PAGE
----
I’ve been tossing around this idea about Uranus and Saturn– and it’s why, though I feel the traditional rulers are so informative and telling that I want to start using them more primarily, I’m reluctant to give up modern rulerships completely: If Capricorn is the established tradition, and Aquarius is innovation and rebellion, the visual parallel between Saturn associated with Capricorn, and Uranus associated with Aquarius is kind of… really on point. Saturn is this orangey beige, and Uranus is blue, the opposite colour. Uranus is also the other planet with prominent rings, but it’s been turned on its side. In that way it’s odd and unconventional, maybe even rebellious, and Saturn has rings but it’s otherwise a pretty normal planet. Uranus was the first outer planet discovered, and in a way “broke” the boundary of Saturn (and is found outside of that boundary). And it was all because of technology and innovation!

    I don’t doubt Saturn’s ties to Aquarius though at all–Saturn transits BRING change when something isn’t working, and “the upheaval of revolution” isn’t a bad way to describe my experience with them–but that contrast between those two planets really fascinates me! I have to wonder if the simple fact that we HAVE discovered the outer planets and have associated them with certain signs didn’t simply happen precisely TO give us new insight into some of these archetypes, though I couldn’t begin to say what, specifically, those insights are. But all the aggressive rejection of outer planet rulerships or any sort of convention in modern astrology (not here, I appreciate the open and thoughtful discussion here, but elsewhere) is off-putting when there are so many questions to be asking instead!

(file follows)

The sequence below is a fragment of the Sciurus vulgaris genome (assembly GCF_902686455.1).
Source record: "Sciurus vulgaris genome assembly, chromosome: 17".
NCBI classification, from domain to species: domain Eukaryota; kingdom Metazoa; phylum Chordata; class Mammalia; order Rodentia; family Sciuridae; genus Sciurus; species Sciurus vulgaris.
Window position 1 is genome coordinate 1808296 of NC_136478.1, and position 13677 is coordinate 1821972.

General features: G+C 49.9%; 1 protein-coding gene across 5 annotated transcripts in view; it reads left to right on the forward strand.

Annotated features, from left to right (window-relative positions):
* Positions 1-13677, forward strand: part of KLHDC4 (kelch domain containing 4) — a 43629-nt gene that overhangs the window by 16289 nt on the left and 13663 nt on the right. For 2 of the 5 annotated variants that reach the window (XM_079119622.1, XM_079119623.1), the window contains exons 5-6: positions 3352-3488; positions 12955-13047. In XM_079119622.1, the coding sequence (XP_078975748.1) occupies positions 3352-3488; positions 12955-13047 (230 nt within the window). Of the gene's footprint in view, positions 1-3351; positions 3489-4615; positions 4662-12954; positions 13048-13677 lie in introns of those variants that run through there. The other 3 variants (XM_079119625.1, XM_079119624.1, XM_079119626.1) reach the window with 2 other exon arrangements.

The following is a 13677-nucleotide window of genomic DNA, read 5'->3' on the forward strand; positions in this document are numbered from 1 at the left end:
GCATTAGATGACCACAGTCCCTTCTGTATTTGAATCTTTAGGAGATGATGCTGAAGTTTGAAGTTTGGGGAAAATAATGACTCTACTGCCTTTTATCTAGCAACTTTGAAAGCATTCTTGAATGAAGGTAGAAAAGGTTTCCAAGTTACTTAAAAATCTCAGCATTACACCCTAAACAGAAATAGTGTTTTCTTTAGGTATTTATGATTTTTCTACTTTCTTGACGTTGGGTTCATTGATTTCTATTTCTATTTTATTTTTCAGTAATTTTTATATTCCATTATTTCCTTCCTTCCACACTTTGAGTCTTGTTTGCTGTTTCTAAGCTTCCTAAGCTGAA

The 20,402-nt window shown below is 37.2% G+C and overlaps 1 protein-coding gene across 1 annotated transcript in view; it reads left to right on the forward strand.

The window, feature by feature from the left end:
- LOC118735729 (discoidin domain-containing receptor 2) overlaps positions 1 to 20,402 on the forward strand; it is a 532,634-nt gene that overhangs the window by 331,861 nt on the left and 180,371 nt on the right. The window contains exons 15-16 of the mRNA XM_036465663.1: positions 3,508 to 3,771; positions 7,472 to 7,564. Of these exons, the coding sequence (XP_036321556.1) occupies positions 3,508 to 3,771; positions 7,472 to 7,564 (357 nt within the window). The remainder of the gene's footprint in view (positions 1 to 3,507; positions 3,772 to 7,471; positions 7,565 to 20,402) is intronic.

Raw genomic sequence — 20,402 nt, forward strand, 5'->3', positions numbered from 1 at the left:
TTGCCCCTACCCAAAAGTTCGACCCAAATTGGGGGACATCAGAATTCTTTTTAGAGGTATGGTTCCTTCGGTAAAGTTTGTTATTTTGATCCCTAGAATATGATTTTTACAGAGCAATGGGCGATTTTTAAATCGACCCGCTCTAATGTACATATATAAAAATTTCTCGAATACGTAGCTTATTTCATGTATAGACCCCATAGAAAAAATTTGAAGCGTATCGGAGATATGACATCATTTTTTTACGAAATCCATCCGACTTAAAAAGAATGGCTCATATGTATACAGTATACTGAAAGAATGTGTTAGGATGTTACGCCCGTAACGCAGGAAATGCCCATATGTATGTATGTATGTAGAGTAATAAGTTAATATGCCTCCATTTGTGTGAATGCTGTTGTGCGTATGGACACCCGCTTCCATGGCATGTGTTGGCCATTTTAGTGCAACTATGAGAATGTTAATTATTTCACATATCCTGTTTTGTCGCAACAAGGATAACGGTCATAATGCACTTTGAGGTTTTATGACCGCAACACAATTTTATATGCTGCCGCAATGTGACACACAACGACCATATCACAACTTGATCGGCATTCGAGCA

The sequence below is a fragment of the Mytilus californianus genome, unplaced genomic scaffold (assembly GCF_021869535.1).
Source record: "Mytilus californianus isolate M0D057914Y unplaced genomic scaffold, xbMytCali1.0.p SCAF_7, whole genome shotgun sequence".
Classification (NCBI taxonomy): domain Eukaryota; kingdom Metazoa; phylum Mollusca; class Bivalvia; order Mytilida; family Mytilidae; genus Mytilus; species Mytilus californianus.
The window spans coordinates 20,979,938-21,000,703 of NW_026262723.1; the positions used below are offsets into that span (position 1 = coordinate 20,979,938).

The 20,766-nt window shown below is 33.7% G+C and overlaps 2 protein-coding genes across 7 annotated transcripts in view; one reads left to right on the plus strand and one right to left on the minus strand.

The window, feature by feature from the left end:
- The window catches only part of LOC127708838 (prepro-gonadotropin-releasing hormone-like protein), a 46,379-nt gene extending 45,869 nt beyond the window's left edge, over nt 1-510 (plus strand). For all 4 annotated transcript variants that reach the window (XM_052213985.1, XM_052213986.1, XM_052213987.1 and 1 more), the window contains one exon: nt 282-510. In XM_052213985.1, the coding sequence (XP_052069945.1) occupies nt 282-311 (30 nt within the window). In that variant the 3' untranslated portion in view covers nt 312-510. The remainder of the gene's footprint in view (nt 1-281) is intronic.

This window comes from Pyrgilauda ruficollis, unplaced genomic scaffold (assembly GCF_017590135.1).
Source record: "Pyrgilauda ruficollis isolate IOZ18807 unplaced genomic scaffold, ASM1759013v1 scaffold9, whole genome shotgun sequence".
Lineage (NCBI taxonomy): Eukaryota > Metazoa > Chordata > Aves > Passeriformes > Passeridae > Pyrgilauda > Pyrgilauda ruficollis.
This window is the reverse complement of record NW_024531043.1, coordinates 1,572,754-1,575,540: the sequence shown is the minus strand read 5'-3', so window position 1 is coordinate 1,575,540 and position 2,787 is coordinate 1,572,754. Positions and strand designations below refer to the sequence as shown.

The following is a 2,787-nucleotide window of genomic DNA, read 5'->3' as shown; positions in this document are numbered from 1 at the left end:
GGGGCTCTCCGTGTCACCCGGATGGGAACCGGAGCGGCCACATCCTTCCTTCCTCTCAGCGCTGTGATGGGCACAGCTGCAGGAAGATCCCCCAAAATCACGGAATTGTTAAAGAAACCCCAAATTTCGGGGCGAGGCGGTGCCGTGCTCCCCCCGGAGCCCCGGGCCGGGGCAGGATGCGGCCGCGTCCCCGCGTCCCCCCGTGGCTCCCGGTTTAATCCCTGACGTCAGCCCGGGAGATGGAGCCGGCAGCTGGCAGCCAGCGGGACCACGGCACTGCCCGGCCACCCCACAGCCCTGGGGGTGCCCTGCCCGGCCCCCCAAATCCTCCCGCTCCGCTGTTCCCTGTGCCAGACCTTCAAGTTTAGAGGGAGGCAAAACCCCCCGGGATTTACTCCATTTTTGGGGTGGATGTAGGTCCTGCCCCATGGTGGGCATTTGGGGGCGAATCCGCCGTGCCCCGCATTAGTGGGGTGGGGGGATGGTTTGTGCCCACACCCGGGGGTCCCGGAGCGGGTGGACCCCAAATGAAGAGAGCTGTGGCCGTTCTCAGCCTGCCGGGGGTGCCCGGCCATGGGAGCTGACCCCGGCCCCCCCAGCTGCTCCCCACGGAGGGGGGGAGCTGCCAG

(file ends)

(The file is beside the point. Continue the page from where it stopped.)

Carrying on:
I love the idea of wisdom through hardship (emphasis on the idea of it– it’s never fun in the moment). Saturn’s definitely a teacher. I’m certainly not lacking in Jupiterian optimism or the tendency to explore and ask big, expansive questions about life and faith and meaning, but I’ve grown so much from the hard lessons, too. And honestly, they complement each other so well– finding the meaning and hope (Jupiter) in tough, practical, grounded lessons (Saturn), and then being able to tie it back into a bigger picture (cohesion).

    I think through looking at the traditional rulerships and their relationships to the signs you can reach a better understanding of the signs too, as well as the planets. What does Pisces share in common with Sagittarius? Faith, for one. But additionally, they’re both broad-minded and expansive, they lose the details for a larger picture. For Sagittarius that’s faith through learning. In contrast to Gemini’s detail-oriented (though scattered), more empirical way of learning, Sagittarius is big, wide, philosophical. Pisces is faith through compassion–through sheer intuitive empathy and the understanding that none of us are separate, and grand gestures like sacrifice are associated with it. Mercury’s Virgo shows compassion through practical, detail-oriented service, offering what they, as one humble person, have to give here on /this/ plane of existence. I dunno, I like learning through contrast, apparently!

    Just some stray thoughts– I love these podcasts, there’s so much to chew on!

  4. philipp says:

    Hello to all of you !
    A Mercury keyword is really information and being informed. reading the garbage in the tabloid or toilette press for example

  5. Sébatien says:

    My favorite show so far. I like this idea of starting from scratch to understand the roots of astrology. I often use keywords or concepts without knowing why, and even it works, I feel something is missing.

Trackbacks

  1. […] I thought that this would be a good discussion to have as a followup to the episode from earlier this week on the significations of the visible planets. […]